What have been the biggest changes over the years?
The biggest change over the years had to be the shift from moving camp every night to staying in the same location for the entire trip. Over the years the attendance has grown considerably starting out with only five people to one of the biggest years having over 130 people.

Any special plans for this year? What is route?
The only special thing we have planned as of now is going back to the original route which hasn’t been done in over 5 years, but who knows what might develop between now and then. I think we will have to change one of the old campsites due to houses being built where we used to camp. 

Almost every night you can see the Milkway Way. Photo by Luke Bender from the 2016 road trip.

What should people expect who’ve never been to a CORT?
People should expect anything and everything on CORT. We always start with a plan but you never know what is going to happen. If everything goes as planned you can expect great skateparks embedded in the beauty of the Rocky Mountains, hanging out with upwards of 120 people from all over the world with all different levels of experience and interest in rollerblading, crazy nights camping deep in the woods around a big fire and the opportunity to enjoy cliff jumping and swimming.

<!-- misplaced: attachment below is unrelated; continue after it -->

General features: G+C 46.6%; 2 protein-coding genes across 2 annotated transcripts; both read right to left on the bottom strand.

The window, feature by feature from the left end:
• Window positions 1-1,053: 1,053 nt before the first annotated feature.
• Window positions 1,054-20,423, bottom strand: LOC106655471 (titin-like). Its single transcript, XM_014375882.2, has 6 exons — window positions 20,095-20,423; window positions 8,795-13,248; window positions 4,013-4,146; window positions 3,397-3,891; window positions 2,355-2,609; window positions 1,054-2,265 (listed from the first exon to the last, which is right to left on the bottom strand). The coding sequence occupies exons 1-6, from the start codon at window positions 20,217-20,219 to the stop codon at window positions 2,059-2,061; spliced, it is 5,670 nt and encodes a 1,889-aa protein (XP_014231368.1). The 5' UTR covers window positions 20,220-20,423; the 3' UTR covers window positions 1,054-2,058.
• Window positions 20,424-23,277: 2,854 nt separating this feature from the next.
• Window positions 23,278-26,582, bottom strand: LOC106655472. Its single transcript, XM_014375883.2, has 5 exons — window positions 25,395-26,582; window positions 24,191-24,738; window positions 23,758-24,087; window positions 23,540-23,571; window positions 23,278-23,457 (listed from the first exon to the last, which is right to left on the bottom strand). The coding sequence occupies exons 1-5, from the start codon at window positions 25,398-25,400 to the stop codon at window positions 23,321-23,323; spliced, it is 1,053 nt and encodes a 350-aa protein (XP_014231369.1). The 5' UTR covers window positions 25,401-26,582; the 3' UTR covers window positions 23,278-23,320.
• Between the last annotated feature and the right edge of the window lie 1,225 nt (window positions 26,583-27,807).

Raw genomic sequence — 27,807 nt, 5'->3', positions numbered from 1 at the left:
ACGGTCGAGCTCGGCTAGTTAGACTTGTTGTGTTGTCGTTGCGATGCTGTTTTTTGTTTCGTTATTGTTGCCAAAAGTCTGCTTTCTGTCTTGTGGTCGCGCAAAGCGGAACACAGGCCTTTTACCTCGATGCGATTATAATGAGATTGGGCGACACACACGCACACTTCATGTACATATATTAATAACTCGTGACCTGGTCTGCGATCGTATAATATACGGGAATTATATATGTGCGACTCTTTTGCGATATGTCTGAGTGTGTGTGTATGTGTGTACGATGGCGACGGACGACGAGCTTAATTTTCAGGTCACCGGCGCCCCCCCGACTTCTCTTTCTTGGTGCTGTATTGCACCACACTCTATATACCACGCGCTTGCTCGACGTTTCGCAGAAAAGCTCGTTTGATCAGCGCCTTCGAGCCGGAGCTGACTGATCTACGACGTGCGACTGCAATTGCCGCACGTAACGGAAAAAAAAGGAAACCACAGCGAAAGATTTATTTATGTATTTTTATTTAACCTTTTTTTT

Where do most of the attendees come from? Do you get people from overseas?
The attendance seems to shift year to year but over the last few years Texas has had the highest attendance. We have had a few different people come from overseas but most of the CORT population is U.S. based.

Pancho Barrera about to cool down in a reservoir near Leadville. Photo by Jan Eric Welch.